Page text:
iPad mini vs. Nexus 7: The debate
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The iPad mini and the Google Nexus 7 aren’t the only 7-inch tablets on the market, but right now they’re the two that matter most: More buyers will be looking at those two models this holiday season than at any others, by a fair margin.
It’s hard—perhaps impossible—to compare them objectively; you can’t just compare the specs. You have to use them to truly appreciate their differences. That's why we asked Macworld senior editor Christopher Breen and TechHive senior editor Melissa J. Perenson to have a little debate over the relative merits of Apple’s and Google’s little tablets. Both editors have used both of the tablets, and both experts have definite opinions about what’s good and not so good about them. Here’s how their conversation went.
Christopher Breen: Reading is one of the primary reasons I use a tablet this size, and to me the iPad mini’s wider display area—4.75 inches versus the Nexus 7’s 3.75 inches—makes it a more pleasurable device for that. In both portrait and landscape orientations, pages feel more natural and readable. The Nexus 7’s display seems too narrow, as if I’m reading a tall and skinny page. For reading in landscape mode, pages feel too wide and squashed from top to bottom.
Melissa J. Perenson: I appreciate the extra width of a larger screen too, but only for some specific uses—games with navigation controls overlaid on top of the action, for example. I actually don’t find it better for reading: It feels as if the page is too wide for books at an average font size. However, for large print, the iPad mini’s extra screen space comes in handy.
CB: Although I like the size of the iPad mini’s display, I have a hard time acclimating to its resolution, most likely because of my experience with the Retina display on the third-generation iPad. Pixels are evident in all text-based apps—small text in Web browsers is particularly annoying. My eyes get weary reading books on the thing because of the roughness of the text. Pixel-doubled apps look just awful. However, apps written for Retina displays and larger iPads—particularly games—can look pretty good. Photos and videos look quite nice on it, too. And here again, the wider screen makes that media feel less confined.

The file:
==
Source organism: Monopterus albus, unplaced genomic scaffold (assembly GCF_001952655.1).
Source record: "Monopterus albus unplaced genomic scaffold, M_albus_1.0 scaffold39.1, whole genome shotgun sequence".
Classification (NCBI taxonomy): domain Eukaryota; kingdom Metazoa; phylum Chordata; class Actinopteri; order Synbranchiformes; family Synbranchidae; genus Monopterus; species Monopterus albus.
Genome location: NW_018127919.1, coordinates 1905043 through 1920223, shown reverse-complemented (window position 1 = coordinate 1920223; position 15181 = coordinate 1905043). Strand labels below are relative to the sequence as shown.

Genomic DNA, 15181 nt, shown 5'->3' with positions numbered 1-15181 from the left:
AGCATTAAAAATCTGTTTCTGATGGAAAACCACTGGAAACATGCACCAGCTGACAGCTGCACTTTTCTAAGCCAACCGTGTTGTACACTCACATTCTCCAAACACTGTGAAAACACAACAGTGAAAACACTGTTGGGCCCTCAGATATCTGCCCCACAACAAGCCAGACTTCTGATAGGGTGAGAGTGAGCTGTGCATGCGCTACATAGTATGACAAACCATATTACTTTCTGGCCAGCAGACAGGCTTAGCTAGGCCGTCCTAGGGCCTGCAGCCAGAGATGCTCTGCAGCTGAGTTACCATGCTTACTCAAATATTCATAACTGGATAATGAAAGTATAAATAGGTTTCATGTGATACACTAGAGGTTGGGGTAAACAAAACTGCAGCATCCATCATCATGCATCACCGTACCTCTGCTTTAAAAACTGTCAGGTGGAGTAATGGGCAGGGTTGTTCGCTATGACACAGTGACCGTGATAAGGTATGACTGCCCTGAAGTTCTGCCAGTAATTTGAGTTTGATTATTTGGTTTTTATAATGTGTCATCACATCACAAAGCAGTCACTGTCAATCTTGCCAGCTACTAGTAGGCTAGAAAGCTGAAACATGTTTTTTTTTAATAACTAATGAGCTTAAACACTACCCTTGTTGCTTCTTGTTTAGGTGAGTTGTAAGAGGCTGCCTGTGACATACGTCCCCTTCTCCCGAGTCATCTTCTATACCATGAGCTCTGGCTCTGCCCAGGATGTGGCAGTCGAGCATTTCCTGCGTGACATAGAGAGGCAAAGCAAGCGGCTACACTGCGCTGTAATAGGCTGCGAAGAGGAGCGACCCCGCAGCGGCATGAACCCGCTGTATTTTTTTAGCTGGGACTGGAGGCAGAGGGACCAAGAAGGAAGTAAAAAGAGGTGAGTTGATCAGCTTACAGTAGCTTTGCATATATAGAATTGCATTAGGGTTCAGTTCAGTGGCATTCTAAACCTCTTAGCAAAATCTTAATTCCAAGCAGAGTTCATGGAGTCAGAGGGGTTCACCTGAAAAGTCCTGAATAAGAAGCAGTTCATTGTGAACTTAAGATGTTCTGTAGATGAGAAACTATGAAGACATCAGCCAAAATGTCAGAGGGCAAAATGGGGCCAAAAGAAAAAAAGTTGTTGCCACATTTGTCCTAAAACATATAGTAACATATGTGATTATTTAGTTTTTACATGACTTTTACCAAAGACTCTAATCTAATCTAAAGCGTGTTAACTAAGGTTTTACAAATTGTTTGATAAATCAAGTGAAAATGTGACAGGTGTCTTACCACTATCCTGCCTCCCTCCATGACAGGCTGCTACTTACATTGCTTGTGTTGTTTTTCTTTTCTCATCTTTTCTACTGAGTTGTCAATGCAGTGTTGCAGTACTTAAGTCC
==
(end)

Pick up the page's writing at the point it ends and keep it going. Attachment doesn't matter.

MP: In today’s market, I’d expect to find a relatively low-res screen like the iPad mini’s on a tablet that’s priced a lot lower—not on a major product from Apple. The market has evolved, and high pixel density—which Apple itself pioneered with the third-generation iPad—is now the norm. After using a display with higher pixel density on my phone for more than two years, I’m not willing to go backward and see all of those pixels on a tablet. The reason is simple: I spend a lot of time looking at my tablet’s display.
So there’s no getting around the fact that the iPad mini’s 163-pixels-per-inch resolution is not only paltry, it’s not even close to being competitive. The Nexus 7’s screen is 216 ppi; that’s not even the highest in this size class, but it is far superior to the iPad mini’s display.
Dimensions and weight
CB: The Nexus 7 is easier to hold than the iPad mini if you like to wrap your hand around your device. That’s because, again, it’s narrower than the iPad mini. If, however, you tend to hold the tablet by its edge, the iPad mini is (I find) a more comfortable device to hold, because it’s lighter. If I switch between the two, the Nexus 7 feels heavier—and, at 0.75 pound compared to the mini’s 0.68 pound, it is heavier.
MP: No question that the Nexus 7 is heavier; lighter tablets such as the iPad mini (and Barnes & Noble’s Nook HD) are friendlier to hold one-handed for long reading sessions. That said, I think the Nexus 7’s weight is still acceptable for such sessions.
CB: If you’re looking for the greatest possible capacity, the iPad mini has it at 64GB of storage; the Nexus 7 tops out at 32GB.